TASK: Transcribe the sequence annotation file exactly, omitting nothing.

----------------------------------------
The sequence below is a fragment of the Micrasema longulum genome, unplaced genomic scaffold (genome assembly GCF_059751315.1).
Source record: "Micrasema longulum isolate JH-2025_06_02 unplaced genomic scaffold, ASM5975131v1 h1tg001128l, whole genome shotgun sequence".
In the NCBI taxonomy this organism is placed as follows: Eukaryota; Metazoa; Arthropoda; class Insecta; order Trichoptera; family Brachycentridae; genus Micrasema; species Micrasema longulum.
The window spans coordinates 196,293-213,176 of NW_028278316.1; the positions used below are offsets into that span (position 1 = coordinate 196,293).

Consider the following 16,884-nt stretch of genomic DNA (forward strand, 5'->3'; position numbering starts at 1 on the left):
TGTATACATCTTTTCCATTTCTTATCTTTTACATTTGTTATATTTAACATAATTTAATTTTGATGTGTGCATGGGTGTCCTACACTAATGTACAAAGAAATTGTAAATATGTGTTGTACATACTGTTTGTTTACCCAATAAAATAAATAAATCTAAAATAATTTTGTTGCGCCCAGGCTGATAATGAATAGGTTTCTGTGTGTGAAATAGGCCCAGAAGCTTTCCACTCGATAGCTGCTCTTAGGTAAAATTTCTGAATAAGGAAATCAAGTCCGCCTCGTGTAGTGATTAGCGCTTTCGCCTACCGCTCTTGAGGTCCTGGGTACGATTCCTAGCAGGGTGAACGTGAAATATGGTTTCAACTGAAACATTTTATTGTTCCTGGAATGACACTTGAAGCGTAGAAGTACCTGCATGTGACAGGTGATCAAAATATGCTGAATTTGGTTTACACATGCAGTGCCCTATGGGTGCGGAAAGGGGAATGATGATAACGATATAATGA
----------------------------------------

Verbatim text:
The sequence below is a fragment of the Micrasema longulum genome, unplaced genomic scaffold (genome assembly GCF_059751315.1).
Source record: "Micrasema longulum isolate JH-2025_06_02 unplaced genomic scaffold, ASM5975131v1 h1tg001128l, whole genome shotgun sequence".
In the NCBI taxonomy this organism is placed as follows: Eukaryota; Metazoa; Arthropoda; class Insecta; order Trichoptera; family Brachycentridae; genus Micrasema; species Micrasema longulum.
The window spans coordinates 196,293-213,176 of NW_028278316.1; the positions used below are offsets into that span (position 1 = coordinate 196,293).

Consider the following 16,884-nt stretch of genomic DNA (forward strand, 5'->3'; position numbering starts at 1 on the left):
TGTATACATCTTTTCCATTTCTTATCTTTTACATTTGTTATATTTAACATAATTTAATTTTGATGTGTGCATGGGTGTCCTACACTAATGTACAAAGAAATTGTAAATATGTGTTGTACATACTGTTTGTTTACCCAATAAAATAAATAAATCTAAAATAATTTTGTTGCGCCCAGGCTGATAATGAATAGGTTTCTGTGTGTGAAATAGGCCCAGAAGCTTTCCACTCGATAGCTGCTCTTAGGTAAAATTTCTGAATAAGGAAATCAAGTCCGCCTCGTGTAGTGATTAGCGCTTTCGCCTACCGCTCTTGAGGTCCTGGGTACGATTCCTAGCAGGGTGAACGTGAAATATGGTTTCAACTGAAACATTTTATTGTTCCTGGAATGACACTTGAAGCGTAGAAGTACCTGCATGTGACAGGTGATCAAAATATGCTGAATTTGGTTTACACATGCAGTGCCCTATGGGTGCGGAAAGGGGAATGATGATAACGATATAATGA